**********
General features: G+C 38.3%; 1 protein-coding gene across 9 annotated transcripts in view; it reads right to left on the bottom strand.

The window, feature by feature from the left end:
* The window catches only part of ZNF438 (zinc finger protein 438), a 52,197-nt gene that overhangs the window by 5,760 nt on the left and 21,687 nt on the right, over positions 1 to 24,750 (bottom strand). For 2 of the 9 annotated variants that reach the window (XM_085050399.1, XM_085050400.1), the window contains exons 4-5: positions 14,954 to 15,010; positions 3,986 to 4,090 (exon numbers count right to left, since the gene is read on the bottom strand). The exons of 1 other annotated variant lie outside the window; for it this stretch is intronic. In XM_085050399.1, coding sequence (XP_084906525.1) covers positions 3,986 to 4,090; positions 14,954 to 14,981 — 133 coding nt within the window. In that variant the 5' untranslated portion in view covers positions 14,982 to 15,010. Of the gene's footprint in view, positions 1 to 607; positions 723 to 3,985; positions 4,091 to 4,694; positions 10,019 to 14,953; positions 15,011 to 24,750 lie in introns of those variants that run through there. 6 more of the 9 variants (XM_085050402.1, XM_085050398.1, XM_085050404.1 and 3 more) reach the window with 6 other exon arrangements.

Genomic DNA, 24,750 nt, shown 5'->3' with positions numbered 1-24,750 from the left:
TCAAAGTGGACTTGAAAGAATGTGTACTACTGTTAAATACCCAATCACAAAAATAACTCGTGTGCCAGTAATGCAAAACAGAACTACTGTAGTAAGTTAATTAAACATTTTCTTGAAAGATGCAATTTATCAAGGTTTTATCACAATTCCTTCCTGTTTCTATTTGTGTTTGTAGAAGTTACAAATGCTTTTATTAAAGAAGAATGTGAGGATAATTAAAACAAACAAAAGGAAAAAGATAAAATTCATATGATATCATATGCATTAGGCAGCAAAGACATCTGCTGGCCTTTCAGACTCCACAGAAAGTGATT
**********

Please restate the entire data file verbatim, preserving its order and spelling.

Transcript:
General features: G+C 38.3%; 1 protein-coding gene across 9 annotated transcripts in view; it reads right to left on the bottom strand.

The window, feature by feature from the left end:
* The window catches only part of ZNF438 (zinc finger protein 438), a 52,197-nt gene that overhangs the window by 5,760 nt on the left and 21,687 nt on the right, over positions 1 to 24,750 (bottom strand). For 2 of the 9 annotated variants that reach the window (XM_085050399.1, XM_085050400.1), the window contains exons 4-5: positions 14,954 to 15,010; positions 3,986 to 4,090 (exon numbers count right to left, since the gene is read on the bottom strand). The exons of 1 other annotated variant lie outside the window; for it this stretch is intronic. In XM_085050399.1, coding sequence (XP_084906525.1) covers positions 3,986 to 4,090; positions 14,954 to 14,981 — 133 coding nt within the window. In that variant the 5' untranslated portion in view covers positions 14,982 to 15,010. Of the gene's footprint in view, positions 1 to 607; positions 723 to 3,985; positions 4,091 to 4,694; positions 10,019 to 14,953; positions 15,011 to 24,750 lie in introns of those variants that run through there. 6 more of the 9 variants (XM_085050402.1, XM_085050398.1, XM_085050404.1 and 3 more) reach the window with 6 other exon arrangements.

Genomic DNA, 24,750 nt, shown 5'->3' with positions numbered 1-24,750 from the left:
TCAAAGTGGACTTGAAAGAATGTGTACTACTGTTAAATACCCAATCACAAAAATAACTCGTGTGCCAGTAATGCAAAACAGAACTACTGTAGTAAGTTAATTAAACATTTTCTTGAAAGATGCAATTTATCAAGGTTTTATCACAATTCCTTCCTGTTTCTATTTGTGTTTGTAGAAGTTACAAATGCTTTTATTAAAGAAGAATGTGAGGATAATTAAAACAAACAAAAGGAAAAAGATAAAATTCATATGATATCATATGCATTAGGCAGCAAAGACATCTGCTGGCCTTTCAGACTCCACAGAAAGTGATT